Read on only if and when you are ready to concentrate. This might be tough going. And I am still trying to get my head around it.
A conversation with a friend who is also learning Croatian ….
Joyce: Hey Bob, how do you say in Croatian “The apples are on the table”?
Bob: You know that … “Jabuke su na stolu”.
Joyce: Yes, of course. Well how is it that in this Croatian book it says “Sedam jabuka je na stolu”. Je? Like …. “Seven apples is on the table”!?
Bob: That doesn’t make sense!
Joyce: No, it doesn’t. Aha! I see they have got it right later on .. “Dvije žene su u kući.”
Bob: Well I guess they made a mistake with “Sedam jabuka je na stolu”.. Don’t worry … All textbooks have typo errors.
The next day ....
Bob: Joyce, I have checked with our teacher Mateja, and she tells me that your book was absolutely correct!
Joyce: Huh? How can that be? Where is the logic?
Bob: Mateja tells me that we have to stop looking at Croatian grammar through English-speaking eyes (if you know what I mean).
We have our rules, and Croatians have theirs. I guess that what you said about the use of je and su doesn’t seem strange or illogical to them?
Let me summarise what Mateja told me about how the form of the verb biti depends on the number of items or people that are the subject of a sentence.
This will be a bit text-booky, but here goes ………
When we have just one item:
Obviously (if anything can be taken for granted in the Croatian language) ….
One apple is on the table. = Jedna jabuka je na stolu.
When there are two, three, four items:
As we English speakers would expect:
Two apples are on the table. = Dvije jabuke su na stolu.
Three apples are on the table. = Tri jabuke su na stolu.
Four apples are on the table. = Četiri jabuke su na stolu.
Joyce: Well yes, of course.
Bob: But wait! Sit down and prepare yourself ….
When the number of items is 5, 6, 7, 8, 9, 10, ….. Get ready for it ….
Five apples are on the table. = Pet jabuka je na stolu.
Six apples are on the table. = Šest jabuka je na stolu.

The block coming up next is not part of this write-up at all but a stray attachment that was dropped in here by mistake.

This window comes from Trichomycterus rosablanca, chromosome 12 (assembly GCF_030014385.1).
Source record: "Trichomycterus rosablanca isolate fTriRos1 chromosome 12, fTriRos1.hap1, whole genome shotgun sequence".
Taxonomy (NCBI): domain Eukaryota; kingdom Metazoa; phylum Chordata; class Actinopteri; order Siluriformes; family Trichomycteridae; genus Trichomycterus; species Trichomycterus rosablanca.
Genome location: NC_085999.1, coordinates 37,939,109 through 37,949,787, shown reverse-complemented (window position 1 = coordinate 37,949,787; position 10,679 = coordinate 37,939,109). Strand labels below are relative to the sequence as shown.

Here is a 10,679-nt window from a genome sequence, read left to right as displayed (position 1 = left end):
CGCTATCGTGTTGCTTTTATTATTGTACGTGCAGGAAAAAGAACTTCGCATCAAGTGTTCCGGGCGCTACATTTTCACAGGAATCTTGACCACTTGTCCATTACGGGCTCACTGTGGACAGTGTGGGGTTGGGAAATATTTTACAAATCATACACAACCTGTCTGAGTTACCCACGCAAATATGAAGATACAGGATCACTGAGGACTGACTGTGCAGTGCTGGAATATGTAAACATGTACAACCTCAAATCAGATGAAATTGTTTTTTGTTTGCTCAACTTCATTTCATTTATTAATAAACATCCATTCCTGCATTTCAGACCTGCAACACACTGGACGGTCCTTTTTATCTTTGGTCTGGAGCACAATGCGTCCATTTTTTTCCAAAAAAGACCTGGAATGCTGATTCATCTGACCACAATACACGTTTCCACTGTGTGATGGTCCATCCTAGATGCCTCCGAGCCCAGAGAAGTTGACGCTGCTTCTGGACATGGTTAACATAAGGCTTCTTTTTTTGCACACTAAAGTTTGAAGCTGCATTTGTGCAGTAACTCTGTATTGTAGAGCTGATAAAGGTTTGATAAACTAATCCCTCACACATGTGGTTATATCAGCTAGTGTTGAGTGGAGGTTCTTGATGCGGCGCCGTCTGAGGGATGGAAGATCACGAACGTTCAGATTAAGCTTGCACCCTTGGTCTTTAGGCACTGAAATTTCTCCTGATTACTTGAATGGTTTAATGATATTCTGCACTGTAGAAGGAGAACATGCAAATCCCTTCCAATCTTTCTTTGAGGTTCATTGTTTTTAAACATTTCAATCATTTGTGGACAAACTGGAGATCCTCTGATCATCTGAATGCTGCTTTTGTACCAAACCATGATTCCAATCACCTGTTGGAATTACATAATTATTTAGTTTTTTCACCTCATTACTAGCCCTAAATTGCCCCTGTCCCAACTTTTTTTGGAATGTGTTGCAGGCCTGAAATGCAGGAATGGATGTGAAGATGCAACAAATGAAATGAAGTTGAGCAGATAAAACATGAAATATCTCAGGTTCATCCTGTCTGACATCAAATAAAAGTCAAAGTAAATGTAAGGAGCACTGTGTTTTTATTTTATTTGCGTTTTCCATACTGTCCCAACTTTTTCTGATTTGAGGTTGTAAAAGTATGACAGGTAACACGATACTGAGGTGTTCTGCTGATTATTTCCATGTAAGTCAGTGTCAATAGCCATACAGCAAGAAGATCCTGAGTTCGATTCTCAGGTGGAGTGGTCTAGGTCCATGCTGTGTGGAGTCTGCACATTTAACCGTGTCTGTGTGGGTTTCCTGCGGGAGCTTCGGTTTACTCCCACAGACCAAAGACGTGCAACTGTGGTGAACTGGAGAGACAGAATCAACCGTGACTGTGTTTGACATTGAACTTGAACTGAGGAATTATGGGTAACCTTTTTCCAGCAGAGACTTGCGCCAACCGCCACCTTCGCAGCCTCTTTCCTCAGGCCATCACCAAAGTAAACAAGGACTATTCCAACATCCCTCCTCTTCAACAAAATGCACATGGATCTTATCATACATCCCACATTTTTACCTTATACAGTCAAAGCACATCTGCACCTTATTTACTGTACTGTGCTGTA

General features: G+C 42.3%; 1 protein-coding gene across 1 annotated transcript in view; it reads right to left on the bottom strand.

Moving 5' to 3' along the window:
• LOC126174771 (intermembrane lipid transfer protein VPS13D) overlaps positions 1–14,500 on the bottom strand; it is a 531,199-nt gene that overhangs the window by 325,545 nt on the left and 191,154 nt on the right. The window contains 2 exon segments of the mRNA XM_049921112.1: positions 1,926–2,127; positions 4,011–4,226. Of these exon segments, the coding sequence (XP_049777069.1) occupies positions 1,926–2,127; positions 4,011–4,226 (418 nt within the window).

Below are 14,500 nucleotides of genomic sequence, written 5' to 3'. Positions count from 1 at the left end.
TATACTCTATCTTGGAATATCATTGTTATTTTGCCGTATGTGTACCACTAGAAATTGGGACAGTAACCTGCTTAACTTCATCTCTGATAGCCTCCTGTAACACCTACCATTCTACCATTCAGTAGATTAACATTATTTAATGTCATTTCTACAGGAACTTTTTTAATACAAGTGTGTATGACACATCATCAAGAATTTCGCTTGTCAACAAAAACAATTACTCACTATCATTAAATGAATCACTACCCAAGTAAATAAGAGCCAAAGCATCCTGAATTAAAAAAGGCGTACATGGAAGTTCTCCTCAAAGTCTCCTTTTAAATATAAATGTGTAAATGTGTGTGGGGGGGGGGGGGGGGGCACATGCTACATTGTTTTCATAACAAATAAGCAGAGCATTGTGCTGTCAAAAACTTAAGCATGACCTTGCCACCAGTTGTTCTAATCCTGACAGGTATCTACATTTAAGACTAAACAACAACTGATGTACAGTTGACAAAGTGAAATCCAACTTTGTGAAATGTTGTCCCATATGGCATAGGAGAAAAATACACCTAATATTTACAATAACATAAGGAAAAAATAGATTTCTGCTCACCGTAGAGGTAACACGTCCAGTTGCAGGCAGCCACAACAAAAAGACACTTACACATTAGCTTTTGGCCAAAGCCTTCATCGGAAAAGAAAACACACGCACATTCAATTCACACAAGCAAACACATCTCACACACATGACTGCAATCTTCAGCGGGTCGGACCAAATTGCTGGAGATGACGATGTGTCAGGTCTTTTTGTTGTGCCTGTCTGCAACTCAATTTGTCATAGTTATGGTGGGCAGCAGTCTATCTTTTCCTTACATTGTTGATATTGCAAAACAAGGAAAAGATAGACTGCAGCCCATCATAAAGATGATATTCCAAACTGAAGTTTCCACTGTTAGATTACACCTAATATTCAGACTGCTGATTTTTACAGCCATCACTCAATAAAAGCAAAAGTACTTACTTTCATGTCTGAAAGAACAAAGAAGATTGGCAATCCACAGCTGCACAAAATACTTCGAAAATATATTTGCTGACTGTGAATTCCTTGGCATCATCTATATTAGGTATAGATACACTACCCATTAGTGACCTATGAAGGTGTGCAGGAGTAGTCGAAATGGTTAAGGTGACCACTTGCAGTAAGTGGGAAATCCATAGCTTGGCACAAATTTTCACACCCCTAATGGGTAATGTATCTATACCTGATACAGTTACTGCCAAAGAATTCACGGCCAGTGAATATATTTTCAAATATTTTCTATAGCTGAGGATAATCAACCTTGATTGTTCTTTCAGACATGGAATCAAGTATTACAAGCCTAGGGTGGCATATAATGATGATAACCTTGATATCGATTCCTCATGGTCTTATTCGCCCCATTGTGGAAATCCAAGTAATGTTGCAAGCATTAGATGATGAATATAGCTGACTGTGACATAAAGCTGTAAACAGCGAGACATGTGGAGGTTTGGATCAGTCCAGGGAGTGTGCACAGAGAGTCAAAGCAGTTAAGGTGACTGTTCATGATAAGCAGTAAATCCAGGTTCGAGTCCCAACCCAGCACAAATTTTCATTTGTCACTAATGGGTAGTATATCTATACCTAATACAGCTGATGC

Ten apples are on the table. = Deset jabuka je na stolu.
Tri jabuke su na stolu. Pet jabuka je na stolu.
Joyce: Strange language, Croatian!
Bob: Let me finish .....
For all compound numbers that end in 2, 3, or 4 (except 12, 13, and 14) the form of the verb biti that we use is su – the same as with 2, 3, or 4 on their own. For example:
53 apples are on the table. = 53 jabuke su na stolu.
1034 apples are on the table. = 1034 jabuke su na stolu.
And the same goes for masculine and neuter nouns.
82 trees are in the field. = 82 stabla su na polju.
And for all compound numbers ending with 5, 6, 7, 8, 9, or 0 (as well as 12, 13, and 14) we use je. For example:
13 apples are on the table. = 13 jabuka je na stolu.
55 apples are on the table. = 55 jabuka je na stolu.
1035 apples are on the table. = 1035 jabuka je na stolu.
Joyce: And what if we don’t specify the number of apples at all?
Bob: Then things are “as they ought to be”. As we said at the start of this conversation ....
The apples are on the table. = Jabuke su na stolu.
Joyce: Wow! I think I’ve got it. Don’t think like an English speaker, Joyce.
Bob: No, and when you are learning Croatian, don’t think like an English speaker, Bob.
Joyce: Well, that’s only in the present tense. What about in the past tense?
Bob: Then the mysteries really begin! Let me give you what Mateja has told me (Again, a bit text-booky ....) and then we can go figure …
When there is only one item (or person), things are as we would expect – in all three genders:
Muški rod: One plate was on the table. = Jedan tanjur je bio na stolu.
Ženski rod: One apple was on the table. = Jedna jabuka je bila na stolu.
Srednji rod: One child was in the room. = Jedno dijete je bilo u sobi.
When there are 2, 3, or 4 items, or compound numbers ending with 2, 3, or 4 (except 12, 13, and 14), the form of the verb biti is su – again, as we would expect in the plural.
Furthermore, for feminine or neuter subjects, the past participle is unsurprising:
Ženski rod: Three apples were on the table. = Tri jabuke su bile na stolu.
Srednji rod: Four cinemas were in that street. = Četiri kina su bila u toj ulici.
But what is surprising (like everything else in this venture of learning Croatian) is that with masculine subjects, the past tense of biti is the same as for neuter subjects:
Muški rod: Two plates were on the table. = Dva tanjura su bila na stolu.
Joyce: And not su bili! My goodness!! Well at least I guess that is the end of the surprises!
Bob: Oh no, no, no! The best is last:
Things are even more surprising when there are 5, 6, 7, 8, or 9 items, or compound numbers ending with 5, 6, 7, 8, 9, or 0 (as well as 12, 13, or 14): the verb takes the form je bilo, regardless of whether masculine, feminine or neuter gender:
Muški rod: 17 plates were on the table. = 17 tanjura je bilo na stolu.
Ženski rod: 20 books were on the shelf. = 20 knjiga je bilo na polici.
Srednji rod: 645 trees were in the field. = 645 stabala je bilo u polju.
Na početku, osam tanjura je bilo na stolu.
Kasnije, četiri tanjura su bila na stolu.
Konačno, samo jedan tanjur je bio na stolu.
Bob: Go figure, Joyce .... I need a rest!
Joyce: I suppose it’s logical enough, and simple enough - if I can get out of my English-speaking mode, and try not to compare the languages in every sense.
My knowledge of English is interfering with learning Croatian! I think I will un-learn my English!
Learning Croatian is so demanding if you keep on thinking in English!
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